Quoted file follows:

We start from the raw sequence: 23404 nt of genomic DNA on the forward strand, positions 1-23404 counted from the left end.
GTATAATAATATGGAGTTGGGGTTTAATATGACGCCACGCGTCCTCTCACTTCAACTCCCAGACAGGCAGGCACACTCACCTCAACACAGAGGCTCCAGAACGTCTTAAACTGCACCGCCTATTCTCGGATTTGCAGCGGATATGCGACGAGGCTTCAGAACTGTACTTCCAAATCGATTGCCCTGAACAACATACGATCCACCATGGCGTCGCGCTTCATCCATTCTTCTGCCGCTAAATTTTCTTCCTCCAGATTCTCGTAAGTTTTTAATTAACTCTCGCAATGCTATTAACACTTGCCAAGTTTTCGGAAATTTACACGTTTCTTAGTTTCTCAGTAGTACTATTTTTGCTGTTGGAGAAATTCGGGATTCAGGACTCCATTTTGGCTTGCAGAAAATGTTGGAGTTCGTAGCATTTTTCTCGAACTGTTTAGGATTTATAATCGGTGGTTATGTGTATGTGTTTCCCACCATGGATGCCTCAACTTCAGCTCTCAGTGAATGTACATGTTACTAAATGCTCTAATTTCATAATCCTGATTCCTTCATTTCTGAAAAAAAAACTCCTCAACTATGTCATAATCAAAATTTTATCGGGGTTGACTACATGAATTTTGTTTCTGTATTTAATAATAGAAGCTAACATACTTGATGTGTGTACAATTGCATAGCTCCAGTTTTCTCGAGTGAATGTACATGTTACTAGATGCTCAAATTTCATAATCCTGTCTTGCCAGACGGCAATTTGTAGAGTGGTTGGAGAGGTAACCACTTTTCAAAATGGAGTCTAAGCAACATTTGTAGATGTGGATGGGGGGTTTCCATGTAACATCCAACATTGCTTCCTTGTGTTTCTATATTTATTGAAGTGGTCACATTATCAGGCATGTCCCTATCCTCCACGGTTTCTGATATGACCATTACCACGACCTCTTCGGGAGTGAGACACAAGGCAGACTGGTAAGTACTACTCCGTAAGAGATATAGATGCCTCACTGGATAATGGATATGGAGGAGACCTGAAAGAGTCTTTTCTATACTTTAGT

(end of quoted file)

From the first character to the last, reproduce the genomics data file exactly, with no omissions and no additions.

We start from the raw sequence: 23404 nt of genomic DNA on the forward strand, positions 1-23404 counted from the left end.
GTATAATAATATGGAGTTGGGGTTTAATATGACGCCACGCGTCCTCTCACTTCAACTCCCAGACAGGCAGGCACACTCACCTCAACACAGAGGCTCCAGAACGTCTTAAACTGCACCGCCTATTCTCGGATTTGCAGCGGATATGCGACGAGGCTTCAGAACTGTACTTCCAAATCGATTGCCCTGAACAACATACGATCCACCATGGCGTCGCGCTTCATCCATTCTTCTGCCGCTAAATTTTCTTCCTCCAGATTCTCGTAAGTTTTTAATTAACTCTCGCAATGCTATTAACACTTGCCAAGTTTTCGGAAATTTACACGTTTCTTAGTTTCTCAGTAGTACTATTTTTGCTGTTGGAGAAATTCGGGATTCAGGACTCCATTTTGGCTTGCAGAAAATGTTGGAGTTCGTAGCATTTTTCTCGAACTGTTTAGGATTTATAATCGGTGGTTATGTGTATGTGTTTCCCACCATGGATGCCTCAACTTCAGCTCTCAGTGAATGTACATGTTACTAAATGCTCTAATTTCATAATCCTGATTCCTTCATTTCTGAAAAAAAAACTCCTCAACTATGTCATAATCAAAATTTTATCGGGGTTGACTACATGAATTTTGTTTCTGTATTTAATAATAGAAGCTAACATACTTGATGTGTGTACAATTGCATAGCTCCAGTTTTCTCGAGTGAATGTACATGTTACTAGATGCTCAAATTTCATAATCCTGTCTTGCCAGACGGCAATTTGTAGAGTGGTTGGAGAGGTAACCACTTTTCAAAATGGAGTCTAAGCAACATTTGTAGATGTGGATGGGGGGTTTCCATGTAACATCCAACATTGCTTCCTTGTGTTTCTATATTTATTGAAGTGGTCACATTATCAGGCATGTCCCTATCCTCCACGGTTTCTGATATGACCATTACCACGACCTCTTCGGGAGTGAGACACAAGGCAGACTGGTAAGTACTACTCCGTAAGAGATATAGATGCCTCACTGGATAATGGATATGGAGGAGACCTGAAAGAGTCTTTTCTATACTTTAGT